As the average home price in the UK peaked at £277,000 in Q1 2022, it became apparent that British homeowners continue to sit pretty in the marketplace.
Overall, UK house prices soared by 10.8% in the year ending December 2021, and while the growth rate is set to slow down slightly, there has arguably never been a better time to sell your home.
If you want to carry out major improvements on your home, what steps can you take to achieve this objective? Let’s check out the best funding options:
1. Use cash or savings if you can
Given the impact of rising inflation, we’re guessing that most of you don’t have huge wads of spare cash lying around.
In fact, this situation may worsen before it gets better, as the base interest rate in the UK continues to rise and the cost of borrowing (or mortgage payments increase accordingly).
However, if you do have excess cash available or some savings set aside, this is the optimal way to fund your home improvements as it enables you to minimise borrowing and your long-term debt commitment.
If you don’t, you may want to consider browsing the available tax-free cash ISAs and similar account types to start accumulating wealth as soon as possible.
2. Borrow from friends or family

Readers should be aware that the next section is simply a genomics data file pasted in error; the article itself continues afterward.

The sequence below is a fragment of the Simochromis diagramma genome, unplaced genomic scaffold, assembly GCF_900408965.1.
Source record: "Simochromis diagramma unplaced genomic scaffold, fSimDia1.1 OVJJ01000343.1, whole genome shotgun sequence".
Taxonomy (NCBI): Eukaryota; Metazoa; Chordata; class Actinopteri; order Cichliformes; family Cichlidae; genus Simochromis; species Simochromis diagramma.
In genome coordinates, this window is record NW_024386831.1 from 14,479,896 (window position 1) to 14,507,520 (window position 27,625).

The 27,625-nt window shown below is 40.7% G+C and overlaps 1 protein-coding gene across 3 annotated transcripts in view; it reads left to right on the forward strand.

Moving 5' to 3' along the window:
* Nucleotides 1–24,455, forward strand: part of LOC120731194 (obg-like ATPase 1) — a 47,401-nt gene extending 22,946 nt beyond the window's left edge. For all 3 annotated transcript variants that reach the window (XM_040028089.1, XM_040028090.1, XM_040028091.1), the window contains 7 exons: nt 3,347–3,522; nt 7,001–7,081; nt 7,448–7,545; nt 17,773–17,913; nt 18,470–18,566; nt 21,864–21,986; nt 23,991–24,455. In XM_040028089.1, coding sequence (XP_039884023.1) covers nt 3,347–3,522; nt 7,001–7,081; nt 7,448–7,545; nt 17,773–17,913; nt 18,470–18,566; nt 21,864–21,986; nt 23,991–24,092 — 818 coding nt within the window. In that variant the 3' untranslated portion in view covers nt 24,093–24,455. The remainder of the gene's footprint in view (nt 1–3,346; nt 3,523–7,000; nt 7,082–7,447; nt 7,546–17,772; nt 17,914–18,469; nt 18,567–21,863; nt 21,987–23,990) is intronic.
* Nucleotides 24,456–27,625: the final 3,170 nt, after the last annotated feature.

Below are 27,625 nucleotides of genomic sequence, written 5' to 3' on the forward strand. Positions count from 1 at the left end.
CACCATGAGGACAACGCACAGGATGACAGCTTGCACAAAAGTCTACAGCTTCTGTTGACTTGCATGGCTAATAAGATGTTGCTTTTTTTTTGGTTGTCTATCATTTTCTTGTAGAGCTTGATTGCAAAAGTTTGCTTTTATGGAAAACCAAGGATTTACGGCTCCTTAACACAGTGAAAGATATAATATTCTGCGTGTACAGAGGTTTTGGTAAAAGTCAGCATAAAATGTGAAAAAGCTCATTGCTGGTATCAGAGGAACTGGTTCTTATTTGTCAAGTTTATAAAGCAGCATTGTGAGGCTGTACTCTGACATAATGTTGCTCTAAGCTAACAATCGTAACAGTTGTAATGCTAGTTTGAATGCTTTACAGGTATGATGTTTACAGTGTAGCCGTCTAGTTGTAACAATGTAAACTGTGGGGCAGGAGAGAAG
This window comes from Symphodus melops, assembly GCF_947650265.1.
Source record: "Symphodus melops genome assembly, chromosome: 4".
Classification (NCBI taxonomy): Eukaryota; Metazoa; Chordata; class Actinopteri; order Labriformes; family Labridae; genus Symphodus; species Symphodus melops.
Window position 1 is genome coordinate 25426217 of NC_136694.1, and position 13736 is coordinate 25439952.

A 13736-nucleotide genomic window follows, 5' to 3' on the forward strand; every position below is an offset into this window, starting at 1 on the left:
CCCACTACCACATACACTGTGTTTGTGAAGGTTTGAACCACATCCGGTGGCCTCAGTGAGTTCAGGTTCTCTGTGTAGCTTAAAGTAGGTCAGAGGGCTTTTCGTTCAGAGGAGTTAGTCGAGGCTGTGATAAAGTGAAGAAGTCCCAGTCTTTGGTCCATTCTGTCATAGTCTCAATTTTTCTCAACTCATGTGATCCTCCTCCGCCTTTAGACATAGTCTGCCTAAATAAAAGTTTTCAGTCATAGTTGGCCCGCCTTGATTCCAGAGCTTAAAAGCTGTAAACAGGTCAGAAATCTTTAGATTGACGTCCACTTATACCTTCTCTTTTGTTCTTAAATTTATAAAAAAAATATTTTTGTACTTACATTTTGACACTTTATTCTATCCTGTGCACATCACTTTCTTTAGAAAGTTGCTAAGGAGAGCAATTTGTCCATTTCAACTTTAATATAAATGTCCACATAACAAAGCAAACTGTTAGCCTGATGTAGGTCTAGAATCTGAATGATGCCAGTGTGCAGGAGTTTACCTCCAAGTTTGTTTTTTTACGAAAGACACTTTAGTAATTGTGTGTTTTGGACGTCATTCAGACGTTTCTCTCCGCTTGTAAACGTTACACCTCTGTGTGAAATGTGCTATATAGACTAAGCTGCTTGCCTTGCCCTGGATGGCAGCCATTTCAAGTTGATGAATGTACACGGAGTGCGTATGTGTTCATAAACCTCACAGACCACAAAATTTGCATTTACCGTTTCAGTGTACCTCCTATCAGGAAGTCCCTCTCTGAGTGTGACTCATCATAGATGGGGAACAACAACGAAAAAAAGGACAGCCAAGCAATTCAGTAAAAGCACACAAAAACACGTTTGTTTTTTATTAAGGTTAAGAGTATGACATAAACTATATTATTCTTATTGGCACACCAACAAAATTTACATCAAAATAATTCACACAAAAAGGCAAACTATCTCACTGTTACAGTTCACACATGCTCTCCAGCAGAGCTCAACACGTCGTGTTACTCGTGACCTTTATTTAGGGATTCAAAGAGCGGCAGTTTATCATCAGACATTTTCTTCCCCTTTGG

We’ll admit that this isn’t always the best possible option, but it may carry preferable fiscal terms when compared with an institutional lender such as a bank or peer-to-peer platform.
Of course, borrowing money from family or friends can be fraught with risk, but the fact remains that more than one-in-two first-time buyers aged under 35 receives significant financial support from their parents (or the so-called “Bank of Mum and Dad”).
So, there’s nothing to say that you can’t borrow from the same resources as an existing homeowner, especially if you’re relatively young and have recently completed your purchase.
This way, you can optimise the value of your home and repay the money once the property has been sold.
3. Borrow from a lender
If you choose to borrow from a lender, you’ll find that many list home improvements as a viable reason for approving loans.
However, this type of borrowing is usually unsecured. This means that while the money isn’t borrowed using the house as security, it will come at a higher interest rate as lenders look to offset their additional risk and compensate for the lack of collateral.
The good news is that this enables you to borrow large sums of money, enabling you to make more expensive modifications such as converting a loft space or adding an extension.
4. Extend your mortgage
Increasing your mortgage is another way to finance home improvements. You will need enough equity in your property for your lender to approve the additional funds.
5. Green grants
You may also want to consider green grants from the government, especially if you’re committed to making sustainable improvements such as installing a heat pump on the property.